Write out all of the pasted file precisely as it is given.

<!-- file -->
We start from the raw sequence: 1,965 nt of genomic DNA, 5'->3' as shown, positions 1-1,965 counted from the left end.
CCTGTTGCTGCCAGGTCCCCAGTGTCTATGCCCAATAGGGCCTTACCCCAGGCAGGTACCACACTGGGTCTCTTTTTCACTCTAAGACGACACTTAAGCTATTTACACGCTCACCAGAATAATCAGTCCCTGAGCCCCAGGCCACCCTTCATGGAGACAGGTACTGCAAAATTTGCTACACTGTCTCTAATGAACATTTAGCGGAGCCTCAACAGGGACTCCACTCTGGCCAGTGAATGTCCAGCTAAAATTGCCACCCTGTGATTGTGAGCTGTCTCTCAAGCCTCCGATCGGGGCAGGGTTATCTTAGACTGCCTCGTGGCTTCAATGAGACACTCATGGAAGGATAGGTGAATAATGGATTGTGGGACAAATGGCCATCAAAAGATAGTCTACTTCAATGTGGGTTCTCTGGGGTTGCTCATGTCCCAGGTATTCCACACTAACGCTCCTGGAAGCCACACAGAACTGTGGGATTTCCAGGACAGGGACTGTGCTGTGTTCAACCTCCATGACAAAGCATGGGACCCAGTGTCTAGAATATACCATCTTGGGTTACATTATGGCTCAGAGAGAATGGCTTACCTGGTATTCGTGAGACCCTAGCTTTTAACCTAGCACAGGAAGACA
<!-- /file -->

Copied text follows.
We start from the raw sequence: 1,965 nt of genomic DNA, 5'->3' as shown, positions 1-1,965 counted from the left end.
CCTGTTGCTGCCAGGTCCCCAGTGTCTATGCCCAATAGGGCCTTACCCCAGGCAGGTACCACACTGGGTCTCTTTTTCACTCTAAGACGACACTTAAGCTATTTACACGCTCACCAGAATAATCAGTCCCTGAGCCCCAGGCCACCCTTCATGGAGACAGGTACTGCAAAATTTGCTACACTGTCTCTAATGAACATTTAGCGGAGCCTCAACAGGGACTCCACTCTGGCCAGTGAATGTCCAGCTAAAATTGCCACCCTGTGATTGTGAGCTGTCTCTCAAGCCTCCGATCGGGGCAGGGTTATCTTAGACTGCCTCGTGGCTTCAATGAGACACTCATGGAAGGATAGGTGAATAATGGATTGTGGGACAAATGGCCATCAAAAGATAGTCTACTTCAATGTGGGTTCTCTGGGGTTGCTCATGTCCCAGGTATTCCACACTAACGCTCCTGGAAGCCACACAGAACTGTGGGATTTCCAGGACAGGGACTGTGCTGTGTTCAACCTCCATGACAAAGCATGGGACCCAGTGTCTAGAATATACCATCTTGGGTTACATTATGGCTCAGAGAGAATGGCTTACCTGGTATTCGTGAGACCCTAGCTTTTAACCTAGCACAGGAAGACA